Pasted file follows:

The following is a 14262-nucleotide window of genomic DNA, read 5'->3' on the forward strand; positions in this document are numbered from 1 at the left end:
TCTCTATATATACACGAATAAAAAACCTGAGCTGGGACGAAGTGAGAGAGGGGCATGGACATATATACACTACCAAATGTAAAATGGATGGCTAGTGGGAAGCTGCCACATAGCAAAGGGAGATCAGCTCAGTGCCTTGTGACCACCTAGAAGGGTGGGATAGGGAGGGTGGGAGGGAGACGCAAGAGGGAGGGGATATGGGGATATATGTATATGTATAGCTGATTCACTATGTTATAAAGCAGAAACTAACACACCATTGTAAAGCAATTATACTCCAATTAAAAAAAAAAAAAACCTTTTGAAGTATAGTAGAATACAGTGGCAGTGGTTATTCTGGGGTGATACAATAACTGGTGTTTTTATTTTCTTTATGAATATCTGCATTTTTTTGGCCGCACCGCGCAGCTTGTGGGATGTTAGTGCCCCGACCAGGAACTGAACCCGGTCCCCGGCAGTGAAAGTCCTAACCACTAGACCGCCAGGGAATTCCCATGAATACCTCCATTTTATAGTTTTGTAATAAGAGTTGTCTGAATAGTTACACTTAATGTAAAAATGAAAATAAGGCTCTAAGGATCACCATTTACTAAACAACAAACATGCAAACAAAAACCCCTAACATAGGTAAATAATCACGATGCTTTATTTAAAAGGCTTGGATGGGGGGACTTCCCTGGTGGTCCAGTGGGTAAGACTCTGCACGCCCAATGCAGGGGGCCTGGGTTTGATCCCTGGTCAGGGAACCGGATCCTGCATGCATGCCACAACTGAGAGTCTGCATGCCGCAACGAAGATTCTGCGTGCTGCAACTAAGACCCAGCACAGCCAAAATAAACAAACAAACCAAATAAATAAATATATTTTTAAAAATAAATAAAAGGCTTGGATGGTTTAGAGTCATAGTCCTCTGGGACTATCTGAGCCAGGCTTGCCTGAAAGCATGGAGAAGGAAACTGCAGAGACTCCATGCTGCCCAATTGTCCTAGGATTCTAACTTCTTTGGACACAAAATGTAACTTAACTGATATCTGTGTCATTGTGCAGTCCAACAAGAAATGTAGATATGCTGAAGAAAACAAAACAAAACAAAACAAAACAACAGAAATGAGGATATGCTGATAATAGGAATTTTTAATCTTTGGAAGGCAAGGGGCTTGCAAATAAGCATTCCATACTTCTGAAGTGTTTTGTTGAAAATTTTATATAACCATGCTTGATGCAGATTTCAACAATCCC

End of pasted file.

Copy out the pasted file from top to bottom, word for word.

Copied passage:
The following is a 14262-nucleotide window of genomic DNA, read 5'->3' on the forward strand; positions in this document are numbered from 1 at the left end:
TCTCTATATATACACGAATAAAAAACCTGAGCTGGGACGAAGTGAGAGAGGGGCATGGACATATATACACTACCAAATGTAAAATGGATGGCTAGTGGGAAGCTGCCACATAGCAAAGGGAGATCAGCTCAGTGCCTTGTGACCACCTAGAAGGGTGGGATAGGGAGGGTGGGAGGGAGACGCAAGAGGGAGGGGATATGGGGATATATGTATATGTATAGCTGATTCACTATGTTATAAAGCAGAAACTAACACACCATTGTAAAGCAATTATACTCCAATTAAAAAAAAAAAAAACCTTTTGAAGTATAGTAGAATACAGTGGCAGTGGTTATTCTGGGGTGATACAATAACTGGTGTTTTTATTTTCTTTATGAATATCTGCATTTTTTTGGCCGCACCGCGCAGCTTGTGGGATGTTAGTGCCCCGACCAGGAACTGAACCCGGTCCCCGGCAGTGAAAGTCCTAACCACTAGACCGCCAGGGAATTCCCATGAATACCTCCATTTTATAGTTTTGTAATAAGAGTTGTCTGAATAGTTACACTTAATGTAAAAATGAAAATAAGGCTCTAAGGATCACCATTTACTAAACAACAAACATGCAAACAAAAACCCCTAACATAGGTAAATAATCACGATGCTTTATTTAAAAGGCTTGGATGGGGGGACTTCCCTGGTGGTCCAGTGGGTAAGACTCTGCACGCCCAATGCAGGGGGCCTGGGTTTGATCCCTGGTCAGGGAACCGGATCCTGCATGCATGCCACAACTGAGAGTCTGCATGCCGCAACGAAGATTCTGCGTGCTGCAACTAAGACCCAGCACAGCCAAAATAAACAAACAAACCAAATAAATAAATATATTTTTAAAAATAAATAAAAGGCTTGGATGGTTTAGAGTCATAGTCCTCTGGGACTATCTGAGCCAGGCTTGCCTGAAAGCATGGAGAAGGAAACTGCAGAGACTCCATGCTGCCCAATTGTCCTAGGATTCTAACTTCTTTGGACACAAAATGTAACTTAACTGATATCTGTGTCATTGTGCAGTCCAACAAGAAATGTAGATATGCTGAAGAAAACAAAACAAAACAAAACAAAACAACAGAAATGAGGATATGCTGATAATAGGAATTTTTAATCTTTGGAAGGCAAGGGGCTTGCAAATAAGCATTCCATACTTCTGAAGTGTTTTGTTGAAAATTTTATATAACCATGCTTGATGCAGATTTCAACAATCCC